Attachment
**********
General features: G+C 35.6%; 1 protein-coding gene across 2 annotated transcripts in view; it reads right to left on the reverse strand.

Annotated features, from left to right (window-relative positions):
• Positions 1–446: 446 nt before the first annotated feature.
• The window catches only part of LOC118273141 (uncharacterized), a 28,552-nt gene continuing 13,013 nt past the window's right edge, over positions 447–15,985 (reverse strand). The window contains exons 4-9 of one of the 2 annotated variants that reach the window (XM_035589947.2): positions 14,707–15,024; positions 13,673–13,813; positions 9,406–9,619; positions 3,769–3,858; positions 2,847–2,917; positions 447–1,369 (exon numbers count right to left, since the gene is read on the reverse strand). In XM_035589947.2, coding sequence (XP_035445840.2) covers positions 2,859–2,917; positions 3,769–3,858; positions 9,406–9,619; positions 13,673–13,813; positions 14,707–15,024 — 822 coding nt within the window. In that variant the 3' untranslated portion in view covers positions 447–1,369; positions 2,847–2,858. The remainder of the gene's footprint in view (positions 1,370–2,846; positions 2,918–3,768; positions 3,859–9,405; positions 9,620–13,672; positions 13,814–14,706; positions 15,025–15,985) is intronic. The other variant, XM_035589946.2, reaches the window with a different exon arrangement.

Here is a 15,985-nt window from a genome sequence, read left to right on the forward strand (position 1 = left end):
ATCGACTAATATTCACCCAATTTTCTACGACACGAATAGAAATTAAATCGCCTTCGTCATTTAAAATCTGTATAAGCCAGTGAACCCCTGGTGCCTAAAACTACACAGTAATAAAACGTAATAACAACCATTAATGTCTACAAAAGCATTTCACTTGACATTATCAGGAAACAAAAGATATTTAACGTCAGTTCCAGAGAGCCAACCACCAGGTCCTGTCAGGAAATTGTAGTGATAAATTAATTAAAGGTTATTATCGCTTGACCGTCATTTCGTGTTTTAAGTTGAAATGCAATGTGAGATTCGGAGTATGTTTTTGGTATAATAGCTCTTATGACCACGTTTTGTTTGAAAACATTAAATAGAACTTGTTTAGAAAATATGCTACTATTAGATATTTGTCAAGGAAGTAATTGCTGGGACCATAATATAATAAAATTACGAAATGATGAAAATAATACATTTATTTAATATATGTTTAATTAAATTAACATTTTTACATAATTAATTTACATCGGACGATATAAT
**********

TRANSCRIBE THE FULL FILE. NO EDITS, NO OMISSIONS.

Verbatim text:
General features: G+C 35.6%; 1 protein-coding gene across 2 annotated transcripts in view; it reads right to left on the reverse strand.

Annotated features, from left to right (window-relative positions):
• Positions 1–446: 446 nt before the first annotated feature.
• The window catches only part of LOC118273141 (uncharacterized), a 28,552-nt gene continuing 13,013 nt past the window's right edge, over positions 447–15,985 (reverse strand). The window contains exons 4-9 of one of the 2 annotated variants that reach the window (XM_035589947.2): positions 14,707–15,024; positions 13,673–13,813; positions 9,406–9,619; positions 3,769–3,858; positions 2,847–2,917; positions 447–1,369 (exon numbers count right to left, since the gene is read on the reverse strand). In XM_035589947.2, coding sequence (XP_035445840.2) covers positions 2,859–2,917; positions 3,769–3,858; positions 9,406–9,619; positions 13,673–13,813; positions 14,707–15,024 — 822 coding nt within the window. In that variant the 3' untranslated portion in view covers positions 447–1,369; positions 2,847–2,858. The remainder of the gene's footprint in view (positions 1,370–2,846; positions 2,918–3,768; positions 3,859–9,405; positions 9,620–13,672; positions 13,814–14,706; positions 15,025–15,985) is intronic. The other variant, XM_035589946.2, reaches the window with a different exon arrangement.

Here is a 15,985-nt window from a genome sequence, read left to right on the forward strand (position 1 = left end):
ATCGACTAATATTCACCCAATTTTCTACGACACGAATAGAAATTAAATCGCCTTCGTCATTTAAAATCTGTATAAGCCAGTGAACCCCTGGTGCCTAAAACTACACAGTAATAAAACGTAATAACAACCATTAATGTCTACAAAAGCATTTCACTTGACATTATCAGGAAACAAAAGATATTTAACGTCAGTTCCAGAGAGCCAACCACCAGGTCCTGTCAGGAAATTGTAGTGATAAATTAATTAAAGGTTATTATCGCTTGACCGTCATTTCGTGTTTTAAGTTGAAATGCAATGTGAGATTCGGAGTATGTTTTTGGTATAATAGCTCTTATGACCACGTTTTGTTTGAAAACATTAAATAGAACTTGTTTAGAAAATATGCTACTATTAGATATTTGTCAAGGAAGTAATTGCTGGGACCATAATATAATAAAATTACGAAATGATGAAAATAATACATTTATTTAATATATGTTTAATTAAATTAACATTTTTACATAATTAATTTACATCGGACGATATAAT